Telling the story of my life in my home - Fort McMurray, Alberta.

Saturday, March 14, 2015

Cry: Human Trafficking and our World

Perhaps the most troubling aspect is how it flies under the radar, one of the most prevalent crimes in our world today and yet we hear so little about it, and know even less. We think or believe that it happens elsewhere, certainly not in our country, our province or our community. We think it impacts people who are not like us, from other cultural or economic groups. And when we do learn of it - when it touches our lives in some way, I suspect we have a similar response - we cry.

I admit I knew very little about it until a few years ago when I was working on a story about missing and murdered Aboriginal women in our country. One of the resources I contacted at Crimestoppers mentioned the issue of human trafficking, and what followed left me stunned. The information that human trafficking was an issue in our own country and communities shocked me to the core, because I was one of those who thought it affected "other people" in "other places". I spoke to friends and family, and even other writers, to see what they knew about the subject of human trafficking, and the answer was virtually always the same: next to nothing.

There are many stories I could share, frightening ones. A quick web search brought up stories like this one and this one. Human trafficking is far from a rarity in this world and even in our own country, but the trouble is that the statistics are somewhat nebulous as we simply don't really know the magnitude of the problem. It is a slippery thing to grasp, under reported and misunderstood. How many of our missing young adults, supposed runaways. have been trafficked? How many missing women are forced into a life of servitude, sexual or otherwise? What are the real numbers? We don't actually know - but here are some things we do believe to be true: 


MORE THAN 27 MILLION PEOPLE ARE ENSLAVED GLOBALLY

EVERY 30 SECONDS SOMEONE BECOMES A VICTIM OF
MODERN DAY SLAVERY

THE AVERAGE AGE OF A TRAFFICKING VICTIM IS 12 YEARS OLD

ONLY 1-2% OF VICTIMS ARE EVER RESCUED

ACCORDING TO A UNODC REPORT FROM 2005, HUMAN TRAFFICKING EARNED $32 BILLION IN REVENUE

Human trafficking is a global "industry", one that provides a pool of human labour for everything from the sex trade to sweatshops. It is not a small problem but one that has global impacts - including in our own community as many who work in our social profits that deal with youth can attest to. And human trafficking preys upon our most vulnerable, the youth in our communities.

Just as I learned about this topic a few years ago so too did a local man. Gordon Ponak, who has been writing scripts and presenting productions on a variety of topics for years, learned about trafficking at a conference. The subject stuck with him, the longevity proven when he realized it was a story that needed to be told as the silence surrounding the topic was deafening. And so he wrote a script, one that is from all reports compelling and powerful and impacting - and appropriately titled "Cry".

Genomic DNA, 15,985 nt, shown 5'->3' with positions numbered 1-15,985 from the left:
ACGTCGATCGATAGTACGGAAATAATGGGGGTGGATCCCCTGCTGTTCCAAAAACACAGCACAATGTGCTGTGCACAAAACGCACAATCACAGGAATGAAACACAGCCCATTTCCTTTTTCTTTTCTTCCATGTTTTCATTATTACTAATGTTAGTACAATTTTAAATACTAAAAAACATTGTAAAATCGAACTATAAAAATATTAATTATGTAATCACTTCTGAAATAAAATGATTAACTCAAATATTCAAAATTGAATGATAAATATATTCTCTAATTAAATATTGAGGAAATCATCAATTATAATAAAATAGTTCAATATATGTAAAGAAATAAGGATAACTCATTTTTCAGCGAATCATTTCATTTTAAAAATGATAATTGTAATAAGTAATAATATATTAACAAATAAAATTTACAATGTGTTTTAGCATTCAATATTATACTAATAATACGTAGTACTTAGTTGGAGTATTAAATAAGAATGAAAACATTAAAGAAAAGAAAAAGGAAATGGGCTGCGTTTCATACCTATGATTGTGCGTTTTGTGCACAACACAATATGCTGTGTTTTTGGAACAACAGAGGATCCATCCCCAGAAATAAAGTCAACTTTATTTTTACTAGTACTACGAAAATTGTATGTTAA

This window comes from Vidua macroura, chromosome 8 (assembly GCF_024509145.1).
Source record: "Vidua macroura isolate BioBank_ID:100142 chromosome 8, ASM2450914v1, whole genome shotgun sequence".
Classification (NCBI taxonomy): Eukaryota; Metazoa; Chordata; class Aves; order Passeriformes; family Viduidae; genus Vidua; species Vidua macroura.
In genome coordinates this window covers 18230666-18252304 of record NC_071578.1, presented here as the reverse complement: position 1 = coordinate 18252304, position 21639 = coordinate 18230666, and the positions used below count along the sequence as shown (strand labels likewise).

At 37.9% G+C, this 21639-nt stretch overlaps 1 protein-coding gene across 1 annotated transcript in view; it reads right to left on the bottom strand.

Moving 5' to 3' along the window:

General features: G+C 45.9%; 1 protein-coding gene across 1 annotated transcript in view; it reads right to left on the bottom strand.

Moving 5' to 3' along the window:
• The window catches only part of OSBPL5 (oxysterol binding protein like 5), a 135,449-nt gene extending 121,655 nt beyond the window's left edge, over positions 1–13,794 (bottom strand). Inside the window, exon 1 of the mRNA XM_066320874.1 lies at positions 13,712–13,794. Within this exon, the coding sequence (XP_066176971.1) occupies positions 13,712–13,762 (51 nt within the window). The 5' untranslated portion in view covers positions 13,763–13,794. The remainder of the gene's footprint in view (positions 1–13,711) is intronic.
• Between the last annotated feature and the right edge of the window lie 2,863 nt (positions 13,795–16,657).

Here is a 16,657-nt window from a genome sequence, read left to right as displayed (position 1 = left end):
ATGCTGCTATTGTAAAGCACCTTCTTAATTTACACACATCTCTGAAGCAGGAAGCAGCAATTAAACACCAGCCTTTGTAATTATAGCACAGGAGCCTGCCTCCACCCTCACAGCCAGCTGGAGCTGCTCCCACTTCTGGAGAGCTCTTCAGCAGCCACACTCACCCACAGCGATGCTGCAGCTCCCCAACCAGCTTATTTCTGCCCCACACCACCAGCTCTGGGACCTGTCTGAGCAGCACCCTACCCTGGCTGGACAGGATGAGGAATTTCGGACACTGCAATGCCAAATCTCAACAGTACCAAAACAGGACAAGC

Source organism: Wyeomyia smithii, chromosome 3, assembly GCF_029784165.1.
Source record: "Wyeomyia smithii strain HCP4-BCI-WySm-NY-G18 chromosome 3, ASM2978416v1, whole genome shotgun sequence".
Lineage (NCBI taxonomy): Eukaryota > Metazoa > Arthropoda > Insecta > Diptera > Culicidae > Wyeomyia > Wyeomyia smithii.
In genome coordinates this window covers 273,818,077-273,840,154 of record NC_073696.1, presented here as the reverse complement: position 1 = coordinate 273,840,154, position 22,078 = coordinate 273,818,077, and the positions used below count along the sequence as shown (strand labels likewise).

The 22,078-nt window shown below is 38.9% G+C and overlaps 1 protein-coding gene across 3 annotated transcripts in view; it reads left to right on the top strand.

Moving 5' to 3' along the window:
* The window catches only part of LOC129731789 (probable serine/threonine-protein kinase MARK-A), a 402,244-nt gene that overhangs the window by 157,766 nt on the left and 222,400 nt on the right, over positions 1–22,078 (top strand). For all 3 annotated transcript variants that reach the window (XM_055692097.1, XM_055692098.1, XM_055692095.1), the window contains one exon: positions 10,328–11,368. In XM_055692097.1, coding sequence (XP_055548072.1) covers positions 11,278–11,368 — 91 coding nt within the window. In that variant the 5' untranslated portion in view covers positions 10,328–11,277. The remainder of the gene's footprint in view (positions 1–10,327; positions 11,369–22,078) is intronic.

"Cry" debuts next weekend at Keyano Theatre. Just as all good creative work should be, it is provocative and it will not be easy to watch, because the tale it tells is an uncomfortable one for us to see. It is far easier to deny that human trafficking exists or has any impact in our world. It is far easier and far more comfortable to think that this issue is one that involves "other people in other places", but one of the great truths in life is that the most uncomfortable realities are the ones we most need to understand - and accept.

Perhaps I am more passionate about the topic as the mother of a young woman who would easily fall into the age range targeted by human traffickers. Perhaps it is because I am concerned about the vulnerable in our community, particularly our youth who can easily fall prey to schemes designed to entrap them. Perhaps it is because is I recall how I felt when I learned about it, when I realized that my understanding of the topic fell far, far short of the reality. 

I would encourage you to do a few things. First, get tickets to see "Cry" next weekend as there is no doubt it will be a changing experience. Second, visit the website for the production to learn more about human trafficking, and about ways you can contribute to ending human trafficking. And I will ask you to watch this video, compelling on its own, to learn more about human trafficking, the upcoming production and the impact this issue has in our world - and our community. This is not an easy topic, and not as easy issue to understand - which is perhaps why it is so vitally important we do so, because the easy things in life are the ones that we rarely need to think about - or the ones that make us cry.



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